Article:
I have been reading and hearing about Windows 10 recently, and it seems like Windows 8 and Windows 8.1 just came out—they’re moving on already? My company hasn’t even moved from Windows 7 to Windows 8 yet. Should I just skip Windows 8 and jump on to Windows 10?
My, that’s a lot of questions! First of all: Yes, it’s true. Windows 10 is due out some time in 2015, and there should be a public “beta” version of the operating system available sometime in early 2015. If you’re adventurous (and have an extra computer, or a really good backup of your current one), you can give it a try. We can’t say this firmly enough (and we’ll say it in upper-case letters so it will feel like we’re yelling): DO NOT EVEN CONSIDER INSTALLING THE EARLY VERSION OF WINDOWS 10 ON THE COMPUTER YOU USE FOR “REAL” WORK. Install it on a separate computer, in a virtual machine (assuming that’s something you’re comfortable with), or leave it alone. It can be fun and informative to work with the latest and greatest from Microsoft, but you’re working “without a net” when you install a preview version of an operating system.
So, what’s new in Windows 10? There’s no complete list yet, and anything you read now is subject to change, but we’ve read that the Start menu is coming back, in a slightly altered format; Modern apps come to the Desktop, in individual windows (as opposed to requiring you to switch to a different layout); multi-tasking and multiple desktops will be improved; you’ll find a new command prompt and updates to the touch interface. In addition, Microsoft is working to standardize Windows across all its platforms (desktop, tablet, and phone). You can review basic information about Windows 10 here: http://lifehacker.com/all-the-new-stuff-in-windows-10-1640838152. You can find more current information here: http://www.trustedreviews.com/news/windows-10-release-date-features-preview-download-and-price.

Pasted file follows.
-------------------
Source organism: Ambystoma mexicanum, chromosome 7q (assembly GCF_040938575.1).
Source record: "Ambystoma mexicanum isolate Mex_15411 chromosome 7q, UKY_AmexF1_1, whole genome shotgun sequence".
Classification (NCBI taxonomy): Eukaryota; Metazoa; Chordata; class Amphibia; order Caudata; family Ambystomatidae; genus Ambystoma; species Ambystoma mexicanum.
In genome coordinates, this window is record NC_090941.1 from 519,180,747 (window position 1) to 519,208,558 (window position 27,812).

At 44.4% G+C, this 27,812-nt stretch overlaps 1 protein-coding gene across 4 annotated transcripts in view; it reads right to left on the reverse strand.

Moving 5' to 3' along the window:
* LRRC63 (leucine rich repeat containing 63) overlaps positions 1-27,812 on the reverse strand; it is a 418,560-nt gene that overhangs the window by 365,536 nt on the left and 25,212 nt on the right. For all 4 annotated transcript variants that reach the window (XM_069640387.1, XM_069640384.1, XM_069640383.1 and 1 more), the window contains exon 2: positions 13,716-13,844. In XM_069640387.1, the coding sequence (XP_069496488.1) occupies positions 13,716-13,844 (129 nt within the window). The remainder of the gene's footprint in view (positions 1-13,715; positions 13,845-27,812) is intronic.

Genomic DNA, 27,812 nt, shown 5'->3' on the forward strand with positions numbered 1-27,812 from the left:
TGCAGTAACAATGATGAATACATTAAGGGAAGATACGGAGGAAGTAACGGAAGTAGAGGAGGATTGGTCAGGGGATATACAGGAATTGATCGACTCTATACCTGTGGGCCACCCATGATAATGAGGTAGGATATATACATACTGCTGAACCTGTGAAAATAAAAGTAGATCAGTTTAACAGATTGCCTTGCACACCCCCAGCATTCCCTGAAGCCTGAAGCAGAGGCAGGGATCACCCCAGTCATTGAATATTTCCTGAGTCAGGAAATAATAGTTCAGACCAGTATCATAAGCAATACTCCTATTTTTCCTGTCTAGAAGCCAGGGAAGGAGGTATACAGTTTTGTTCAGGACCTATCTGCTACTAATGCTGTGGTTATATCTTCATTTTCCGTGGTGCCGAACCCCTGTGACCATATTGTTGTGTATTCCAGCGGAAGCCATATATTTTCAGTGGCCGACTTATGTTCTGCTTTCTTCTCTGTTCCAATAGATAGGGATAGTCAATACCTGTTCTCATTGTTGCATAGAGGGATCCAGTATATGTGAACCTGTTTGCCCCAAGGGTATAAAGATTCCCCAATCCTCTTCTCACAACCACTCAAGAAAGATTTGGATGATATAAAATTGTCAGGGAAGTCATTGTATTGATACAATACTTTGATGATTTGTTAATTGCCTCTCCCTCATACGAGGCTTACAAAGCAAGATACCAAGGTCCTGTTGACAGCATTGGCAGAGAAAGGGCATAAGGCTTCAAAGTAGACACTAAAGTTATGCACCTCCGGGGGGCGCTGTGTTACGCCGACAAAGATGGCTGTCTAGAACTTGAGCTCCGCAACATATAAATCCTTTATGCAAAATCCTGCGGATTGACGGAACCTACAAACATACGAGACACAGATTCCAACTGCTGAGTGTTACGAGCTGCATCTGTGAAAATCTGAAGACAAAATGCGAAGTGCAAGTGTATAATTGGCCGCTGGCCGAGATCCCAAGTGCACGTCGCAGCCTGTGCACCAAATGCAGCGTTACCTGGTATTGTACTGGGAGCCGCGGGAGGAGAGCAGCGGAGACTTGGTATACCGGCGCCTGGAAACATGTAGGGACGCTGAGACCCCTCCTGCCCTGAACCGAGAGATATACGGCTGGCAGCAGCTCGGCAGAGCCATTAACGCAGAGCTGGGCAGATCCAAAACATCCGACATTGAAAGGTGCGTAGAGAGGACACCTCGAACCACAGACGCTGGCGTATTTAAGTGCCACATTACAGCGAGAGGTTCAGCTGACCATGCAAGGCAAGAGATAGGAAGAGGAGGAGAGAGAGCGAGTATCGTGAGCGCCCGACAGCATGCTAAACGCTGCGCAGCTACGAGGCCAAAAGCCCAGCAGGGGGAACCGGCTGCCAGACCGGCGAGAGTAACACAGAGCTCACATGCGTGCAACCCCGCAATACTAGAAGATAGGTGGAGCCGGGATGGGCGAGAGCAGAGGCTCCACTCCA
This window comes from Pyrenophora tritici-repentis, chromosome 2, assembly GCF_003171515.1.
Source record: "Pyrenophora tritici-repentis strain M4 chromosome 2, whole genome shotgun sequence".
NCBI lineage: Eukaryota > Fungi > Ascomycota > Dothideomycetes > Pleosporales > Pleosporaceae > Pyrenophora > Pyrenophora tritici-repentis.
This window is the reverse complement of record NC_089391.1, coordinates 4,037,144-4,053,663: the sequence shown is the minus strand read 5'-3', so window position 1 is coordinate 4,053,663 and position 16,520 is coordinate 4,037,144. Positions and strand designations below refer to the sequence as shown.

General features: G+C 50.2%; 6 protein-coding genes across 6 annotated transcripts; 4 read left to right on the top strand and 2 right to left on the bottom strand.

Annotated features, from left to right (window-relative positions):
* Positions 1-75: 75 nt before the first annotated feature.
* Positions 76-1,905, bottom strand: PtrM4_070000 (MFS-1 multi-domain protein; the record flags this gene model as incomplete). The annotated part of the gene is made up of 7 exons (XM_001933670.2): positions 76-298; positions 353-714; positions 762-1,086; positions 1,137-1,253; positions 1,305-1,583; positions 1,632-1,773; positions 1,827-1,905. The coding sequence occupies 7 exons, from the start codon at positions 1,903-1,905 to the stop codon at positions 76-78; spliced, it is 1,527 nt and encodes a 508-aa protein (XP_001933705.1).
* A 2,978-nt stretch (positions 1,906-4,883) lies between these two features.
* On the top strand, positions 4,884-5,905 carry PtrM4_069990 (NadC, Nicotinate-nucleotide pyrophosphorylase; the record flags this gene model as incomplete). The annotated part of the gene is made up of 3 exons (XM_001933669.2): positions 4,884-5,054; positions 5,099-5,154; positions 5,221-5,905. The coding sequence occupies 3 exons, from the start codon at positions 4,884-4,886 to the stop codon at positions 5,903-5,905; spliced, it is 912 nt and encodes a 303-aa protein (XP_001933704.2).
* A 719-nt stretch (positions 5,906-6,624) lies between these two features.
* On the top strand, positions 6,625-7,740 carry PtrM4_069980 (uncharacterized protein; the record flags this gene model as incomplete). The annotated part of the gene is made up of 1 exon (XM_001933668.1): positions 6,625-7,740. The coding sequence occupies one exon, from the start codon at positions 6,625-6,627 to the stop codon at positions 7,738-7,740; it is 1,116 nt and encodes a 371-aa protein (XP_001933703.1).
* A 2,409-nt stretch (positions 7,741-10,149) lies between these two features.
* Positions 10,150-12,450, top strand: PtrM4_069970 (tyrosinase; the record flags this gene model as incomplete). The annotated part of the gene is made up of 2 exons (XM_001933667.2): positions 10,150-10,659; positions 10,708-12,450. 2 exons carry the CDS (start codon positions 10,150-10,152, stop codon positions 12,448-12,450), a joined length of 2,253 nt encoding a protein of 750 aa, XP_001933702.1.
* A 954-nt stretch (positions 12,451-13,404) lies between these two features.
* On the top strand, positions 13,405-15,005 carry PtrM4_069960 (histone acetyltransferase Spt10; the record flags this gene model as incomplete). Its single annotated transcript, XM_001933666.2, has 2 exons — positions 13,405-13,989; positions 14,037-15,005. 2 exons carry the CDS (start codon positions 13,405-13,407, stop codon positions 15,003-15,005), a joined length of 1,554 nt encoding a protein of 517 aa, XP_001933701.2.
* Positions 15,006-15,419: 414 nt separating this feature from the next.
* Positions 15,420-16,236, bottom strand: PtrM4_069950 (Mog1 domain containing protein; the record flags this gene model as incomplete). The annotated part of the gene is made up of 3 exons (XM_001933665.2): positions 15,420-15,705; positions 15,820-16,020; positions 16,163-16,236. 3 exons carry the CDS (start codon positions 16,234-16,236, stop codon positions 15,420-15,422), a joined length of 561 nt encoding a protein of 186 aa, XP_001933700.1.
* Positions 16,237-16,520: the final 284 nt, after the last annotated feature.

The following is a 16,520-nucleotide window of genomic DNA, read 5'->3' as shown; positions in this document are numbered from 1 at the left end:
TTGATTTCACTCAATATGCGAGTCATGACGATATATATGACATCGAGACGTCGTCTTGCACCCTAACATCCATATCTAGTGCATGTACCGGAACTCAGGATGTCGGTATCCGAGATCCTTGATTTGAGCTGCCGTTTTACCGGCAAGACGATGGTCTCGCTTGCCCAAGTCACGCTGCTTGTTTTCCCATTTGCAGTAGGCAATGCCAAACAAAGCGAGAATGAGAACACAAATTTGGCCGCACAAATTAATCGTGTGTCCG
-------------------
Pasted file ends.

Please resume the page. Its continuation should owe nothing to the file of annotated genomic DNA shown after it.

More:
And yes, it’s true: Many companies have yet to migrate from Windows 7 to Windows 8 or Windows 8.1. We’ve heard that many of these companies will skip Windows 8 altogether, and simply move from Windows 7 to Windows 10. That’s most likely a wise move for companies that haven’t yet moved to Windows 8.
Wondering what happened to Windows 9? Why the skip from Windows 8 to Windows 10? We’ve heard lots of rumors, and they’re all vaguely apocryphal. We’ll let you research this one yourself, rather than spread rumors ourselves!
We’re both running early versions of Windows 10, and like what we see so far! If you’re in an experimentative mood, you might want to give the public beta a try once it’s released—just don’t install it on your main computer. You will be sorry. We promise.